Where 'Black Lives Matter" Fails

I'm reading a book on feminism right now, as I've mentioned in two previous posts. It's called Eve in Exile by Rebekah Merkle. It points out where the feminist movement has failed us. Today I was reading, and unexpectedly was given perfect words for another current issue that I've been trying to wrap my mind around the past year, the Black Lives Matter movement. I will quote Merkle below and let the words speak for themselves, but notice that the rightness of why the movement started is never mentioned, whether it is a noble or illegitimate cause. The focus is on how the participants go about their cause:

"Whenever someone begins issuing demands to the universe about what is owed to them, we ought to be dubious...

This should be enough to cause thinking Christian women [and men] concern...
This is fundamentally at odds with biblical teaching on what is an obedient (and effective) response to injustice...
And yet, aggressively demanding that everyone give women [blacks] what is owed us [them] has been the entire campaign strategy of the feminist [Black Lives Matter] movement from Day One."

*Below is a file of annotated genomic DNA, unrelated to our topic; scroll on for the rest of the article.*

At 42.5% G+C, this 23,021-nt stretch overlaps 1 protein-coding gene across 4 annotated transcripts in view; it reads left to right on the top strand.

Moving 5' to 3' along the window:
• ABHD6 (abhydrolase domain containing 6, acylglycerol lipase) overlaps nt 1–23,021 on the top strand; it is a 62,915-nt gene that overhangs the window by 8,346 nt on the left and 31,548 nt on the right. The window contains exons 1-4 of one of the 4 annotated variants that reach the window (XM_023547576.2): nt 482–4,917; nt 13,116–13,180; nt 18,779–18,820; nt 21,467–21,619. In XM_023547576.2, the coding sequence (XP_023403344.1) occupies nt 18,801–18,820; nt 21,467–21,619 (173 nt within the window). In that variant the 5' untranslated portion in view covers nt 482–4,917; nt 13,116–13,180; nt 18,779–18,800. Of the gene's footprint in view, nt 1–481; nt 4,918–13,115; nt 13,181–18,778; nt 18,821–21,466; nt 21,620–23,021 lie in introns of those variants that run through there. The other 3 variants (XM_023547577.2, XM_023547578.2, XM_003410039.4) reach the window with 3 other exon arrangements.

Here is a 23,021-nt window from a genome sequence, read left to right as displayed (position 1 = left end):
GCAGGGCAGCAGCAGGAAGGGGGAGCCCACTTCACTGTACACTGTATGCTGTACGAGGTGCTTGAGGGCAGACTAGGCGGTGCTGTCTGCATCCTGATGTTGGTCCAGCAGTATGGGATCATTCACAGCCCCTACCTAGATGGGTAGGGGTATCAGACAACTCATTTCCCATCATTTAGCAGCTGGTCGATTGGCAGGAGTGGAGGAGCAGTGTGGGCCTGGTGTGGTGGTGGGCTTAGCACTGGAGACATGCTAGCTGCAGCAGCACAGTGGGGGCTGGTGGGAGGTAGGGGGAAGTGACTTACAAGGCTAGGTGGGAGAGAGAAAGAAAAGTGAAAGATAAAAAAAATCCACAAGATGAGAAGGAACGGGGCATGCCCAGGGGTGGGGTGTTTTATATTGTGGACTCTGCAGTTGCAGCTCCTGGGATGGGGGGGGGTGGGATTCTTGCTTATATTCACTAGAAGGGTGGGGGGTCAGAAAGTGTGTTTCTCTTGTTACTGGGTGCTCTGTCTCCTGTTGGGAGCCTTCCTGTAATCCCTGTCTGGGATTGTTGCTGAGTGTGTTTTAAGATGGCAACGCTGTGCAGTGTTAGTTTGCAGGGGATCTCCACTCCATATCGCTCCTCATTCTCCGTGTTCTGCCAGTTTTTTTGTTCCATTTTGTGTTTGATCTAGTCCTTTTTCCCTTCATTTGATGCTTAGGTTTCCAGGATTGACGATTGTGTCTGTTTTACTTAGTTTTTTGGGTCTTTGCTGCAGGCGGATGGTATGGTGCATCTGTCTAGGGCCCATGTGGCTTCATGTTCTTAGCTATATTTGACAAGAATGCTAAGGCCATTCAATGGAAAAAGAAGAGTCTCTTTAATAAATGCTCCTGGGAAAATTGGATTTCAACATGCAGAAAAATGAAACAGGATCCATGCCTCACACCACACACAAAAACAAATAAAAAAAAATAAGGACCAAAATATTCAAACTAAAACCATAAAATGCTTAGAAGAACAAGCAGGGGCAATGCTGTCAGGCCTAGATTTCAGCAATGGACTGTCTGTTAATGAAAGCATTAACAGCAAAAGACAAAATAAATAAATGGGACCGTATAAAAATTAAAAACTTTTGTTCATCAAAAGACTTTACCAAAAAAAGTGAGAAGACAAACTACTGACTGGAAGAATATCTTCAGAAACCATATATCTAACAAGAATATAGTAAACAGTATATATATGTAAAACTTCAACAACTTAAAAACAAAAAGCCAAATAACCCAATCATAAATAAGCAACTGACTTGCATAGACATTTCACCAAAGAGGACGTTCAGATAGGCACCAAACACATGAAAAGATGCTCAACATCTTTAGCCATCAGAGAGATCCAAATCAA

In either movement, the approach is unacceptable.


  1. As a counterpoint, think about the pro-life movement. Notice how the "safe, rare, legal" abortion mantra of the 80s and 90s eventually turned into "anytime, anywhere, anyhow"? For the pro-lifers who bought into a slow, incremental approach, nothing really changed. In fact, the situation got worse. But as the pro-life movement got more aggressive about their approach to eliminating abortion, the needle began to move in the other direction. Today, the vast majority of citizens are opposed to abortion in the 2nd and 3rd trimesters. While Roe v. Wade remained the law of the land, culture began to change.

    Similarly, a slow, incremental process to give black citizens equal treatment in the eyes of the law started as far back 1865-1870 with the adoption of the 13th, 14th, and 15th amendments. Even today, 50+ years after passage of the Civil Rights Act of 1964, cultural perceptions haven't changed, although the legal system has. Through the attention drawn to this issue through Black Lives Matter and other organizations, culture is going to change, much the same as culture changed regarding abortion. You don't need to agree with the radical leftist rhetoric found in some of the Black Lives Matter organizational statements, to agree that culture has to change.

    Demands aren't always a bad thing.


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